Bexar County saw the second-highest increase in people testing positive for COVID-19 on Thursday, with 408 new cases, bringing the total case count to 5,550.
Mayor Ron Nirenberg called the increase in positives a “disturbing trend” that coincides with a 26-person uptick in hospitalizations, bringing the patient count to 267. That leaves just 24 percent of hospital beds available to meet the growing need for treatment for those experiencing severe symptoms.
Of those hospitalized, 92 are being treated in area intensive care units, and 40 are on ventilators. Two additional deaths were reported, bringing the total to 92.
“These trends are going in the wrong direction, which is why we are calling on you to act and make sure that you’re practicing physical distancing, wearing a mask, and not letting your guard down,” Nirenberg said at a Thursday briefing. These are the “tried and true” ways to prevent the spread.
In response to the spike in cases over the last several days, Bexar County Judge Nelson Wolff issued a new executive order Wednesday. Under the policy, which takes effect Monday, businesses are charged with mandating the use of masks, by both employees and customers, when social distancing is not feasible.
UT Health San Antonio on Thursday launched a public education initiative to highlight the science behind face masks as being integral to protecting people from contracting the coronavirus.
Multiple studies have proven the effectiveness of wearing masks to reduce the spread of COVID-19, “this is not fear-mongering,” said Dr. Ruth Berggren, infectious disease specialist and internal medicine physician at UT Health San Antonio. ““If we want to continue to not have a lockdown, masks and physical distancing are all we have.”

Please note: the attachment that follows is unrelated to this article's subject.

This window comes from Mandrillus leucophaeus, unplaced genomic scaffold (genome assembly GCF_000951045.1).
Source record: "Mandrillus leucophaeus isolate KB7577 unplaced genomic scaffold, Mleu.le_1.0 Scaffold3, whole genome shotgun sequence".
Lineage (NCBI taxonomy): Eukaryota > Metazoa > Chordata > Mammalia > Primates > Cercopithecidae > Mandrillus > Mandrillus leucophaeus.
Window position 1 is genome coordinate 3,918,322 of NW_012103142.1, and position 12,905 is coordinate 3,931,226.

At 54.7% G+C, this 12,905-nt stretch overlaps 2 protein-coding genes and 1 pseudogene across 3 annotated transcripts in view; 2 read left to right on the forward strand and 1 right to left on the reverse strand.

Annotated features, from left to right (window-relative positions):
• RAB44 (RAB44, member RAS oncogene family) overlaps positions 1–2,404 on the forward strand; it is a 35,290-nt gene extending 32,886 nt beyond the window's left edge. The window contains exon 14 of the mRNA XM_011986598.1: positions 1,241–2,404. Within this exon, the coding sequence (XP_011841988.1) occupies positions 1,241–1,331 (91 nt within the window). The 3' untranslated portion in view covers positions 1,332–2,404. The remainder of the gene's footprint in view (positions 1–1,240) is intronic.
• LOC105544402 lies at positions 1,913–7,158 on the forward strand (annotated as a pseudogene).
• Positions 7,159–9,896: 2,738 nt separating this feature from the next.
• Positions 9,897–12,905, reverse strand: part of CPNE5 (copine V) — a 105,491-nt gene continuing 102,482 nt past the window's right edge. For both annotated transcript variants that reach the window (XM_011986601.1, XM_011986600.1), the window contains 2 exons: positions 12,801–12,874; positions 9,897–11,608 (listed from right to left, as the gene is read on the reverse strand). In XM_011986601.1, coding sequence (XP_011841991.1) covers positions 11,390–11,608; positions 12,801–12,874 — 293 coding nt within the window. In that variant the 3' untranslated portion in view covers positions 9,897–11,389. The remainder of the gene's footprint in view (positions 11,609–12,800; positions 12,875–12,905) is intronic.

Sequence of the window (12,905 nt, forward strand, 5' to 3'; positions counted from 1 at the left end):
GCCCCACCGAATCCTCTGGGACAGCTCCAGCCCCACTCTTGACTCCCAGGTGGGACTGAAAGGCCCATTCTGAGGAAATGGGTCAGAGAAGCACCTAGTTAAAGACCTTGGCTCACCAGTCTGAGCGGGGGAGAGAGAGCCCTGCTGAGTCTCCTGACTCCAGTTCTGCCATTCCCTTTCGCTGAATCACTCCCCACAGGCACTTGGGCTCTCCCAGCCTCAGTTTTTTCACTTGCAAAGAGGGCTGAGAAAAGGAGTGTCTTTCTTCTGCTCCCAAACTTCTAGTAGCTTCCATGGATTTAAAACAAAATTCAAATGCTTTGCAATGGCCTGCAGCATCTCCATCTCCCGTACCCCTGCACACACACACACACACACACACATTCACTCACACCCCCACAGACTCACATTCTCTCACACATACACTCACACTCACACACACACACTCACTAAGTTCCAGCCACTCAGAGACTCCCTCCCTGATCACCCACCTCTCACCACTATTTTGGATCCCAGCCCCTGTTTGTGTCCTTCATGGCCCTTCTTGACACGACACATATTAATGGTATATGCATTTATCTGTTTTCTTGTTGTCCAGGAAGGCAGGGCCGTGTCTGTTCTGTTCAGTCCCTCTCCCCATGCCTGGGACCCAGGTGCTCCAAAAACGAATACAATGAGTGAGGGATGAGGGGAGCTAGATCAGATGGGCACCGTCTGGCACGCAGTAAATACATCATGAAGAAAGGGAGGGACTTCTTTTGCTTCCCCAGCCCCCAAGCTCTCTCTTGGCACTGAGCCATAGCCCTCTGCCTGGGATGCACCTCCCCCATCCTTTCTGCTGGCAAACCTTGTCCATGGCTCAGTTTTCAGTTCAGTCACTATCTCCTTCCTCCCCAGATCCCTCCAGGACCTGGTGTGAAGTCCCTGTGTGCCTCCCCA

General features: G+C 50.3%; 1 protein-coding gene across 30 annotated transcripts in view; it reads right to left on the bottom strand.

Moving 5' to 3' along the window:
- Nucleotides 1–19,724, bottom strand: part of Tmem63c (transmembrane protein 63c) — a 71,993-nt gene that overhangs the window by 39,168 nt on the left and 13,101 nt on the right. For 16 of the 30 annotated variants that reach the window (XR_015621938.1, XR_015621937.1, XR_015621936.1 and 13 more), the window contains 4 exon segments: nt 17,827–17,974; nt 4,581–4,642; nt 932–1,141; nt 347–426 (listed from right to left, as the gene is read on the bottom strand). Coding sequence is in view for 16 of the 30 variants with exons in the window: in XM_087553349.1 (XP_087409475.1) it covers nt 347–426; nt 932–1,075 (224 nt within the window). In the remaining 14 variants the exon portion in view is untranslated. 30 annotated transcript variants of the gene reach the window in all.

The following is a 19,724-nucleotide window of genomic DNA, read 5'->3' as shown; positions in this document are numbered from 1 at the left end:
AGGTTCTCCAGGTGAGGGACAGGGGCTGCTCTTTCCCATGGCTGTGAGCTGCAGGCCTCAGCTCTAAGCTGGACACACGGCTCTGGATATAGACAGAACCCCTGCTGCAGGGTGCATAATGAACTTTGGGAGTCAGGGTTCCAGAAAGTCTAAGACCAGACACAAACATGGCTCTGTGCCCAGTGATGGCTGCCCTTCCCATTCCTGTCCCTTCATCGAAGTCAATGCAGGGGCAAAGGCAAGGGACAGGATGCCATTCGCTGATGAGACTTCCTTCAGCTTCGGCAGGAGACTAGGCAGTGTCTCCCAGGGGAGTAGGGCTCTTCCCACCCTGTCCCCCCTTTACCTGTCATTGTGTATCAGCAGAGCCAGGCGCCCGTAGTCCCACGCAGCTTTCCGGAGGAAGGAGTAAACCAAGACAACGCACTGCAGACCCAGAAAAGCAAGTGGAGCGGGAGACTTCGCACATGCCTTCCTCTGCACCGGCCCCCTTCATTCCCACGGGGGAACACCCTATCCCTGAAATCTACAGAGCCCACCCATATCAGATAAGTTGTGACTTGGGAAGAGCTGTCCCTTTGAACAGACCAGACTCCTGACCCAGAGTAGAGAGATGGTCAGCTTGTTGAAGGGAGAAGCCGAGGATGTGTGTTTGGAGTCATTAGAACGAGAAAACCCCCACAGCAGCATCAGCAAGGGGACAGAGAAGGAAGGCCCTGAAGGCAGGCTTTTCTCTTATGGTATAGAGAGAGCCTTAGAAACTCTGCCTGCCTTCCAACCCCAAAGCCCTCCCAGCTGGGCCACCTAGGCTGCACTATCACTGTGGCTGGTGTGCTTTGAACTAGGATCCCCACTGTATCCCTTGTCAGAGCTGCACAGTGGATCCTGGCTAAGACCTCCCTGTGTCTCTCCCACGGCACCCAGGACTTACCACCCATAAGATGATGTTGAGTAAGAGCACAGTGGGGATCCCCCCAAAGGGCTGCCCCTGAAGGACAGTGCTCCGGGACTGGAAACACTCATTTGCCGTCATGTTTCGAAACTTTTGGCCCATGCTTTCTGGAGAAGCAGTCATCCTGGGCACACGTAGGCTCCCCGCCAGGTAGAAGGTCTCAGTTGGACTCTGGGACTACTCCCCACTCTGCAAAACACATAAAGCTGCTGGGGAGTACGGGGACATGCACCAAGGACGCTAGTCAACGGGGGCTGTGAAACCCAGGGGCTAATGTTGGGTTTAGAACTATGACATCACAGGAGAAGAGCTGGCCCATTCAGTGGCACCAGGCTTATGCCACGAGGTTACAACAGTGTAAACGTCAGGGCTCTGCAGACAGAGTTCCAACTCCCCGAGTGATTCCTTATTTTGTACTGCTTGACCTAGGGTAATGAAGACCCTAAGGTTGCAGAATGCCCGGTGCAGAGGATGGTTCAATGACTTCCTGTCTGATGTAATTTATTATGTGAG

While previous mask policies and social distancing measures helped to stop the spread of COVID-19, people have “let their guard down,” and are not wearing face coverings despite knowing the virus is easily transmitted.
Bexar County Judge Nelson Wolff said one million masks will arrive at the County in the next week and will be distributed to area businesses – including dry cleaners, hair salons, and other small businesses – to ensure the proper protective equipment is available for customers and employees.
“Too many people are going around without a face mask, and it’s putting in danger people who have underlying health issues,” Wolff said. “You need to have respect for people that you’re around because you could transmit it to somebody that’s vulnerable and that person can enter the hospital and that person could die. You are responsible not to do that.”
Eric Epley, executive director of the Southwest Texas Regional Advisory Council, a network of hospitals and first responders across 22 counties that maintains the regional trauma and emergency health care system, said the continued jump in numbers should be concerning for the younger population because there has been a seven-year drop in the age range of people being admitted to hospitals.
“Young people need to be reminded that they might survive, but a hospital stay is not cheap,” Epley said, noting it could cost anywhere from $700 to $1800 for a short hospital visit, and be “extremely expensive” for anyone staying over a week.
“Use your mask, wear it all the time, stay at home, social distance, and wash your hands,” Epley said. “That’s the hero move for everybody in this city, and our county, and in the region.”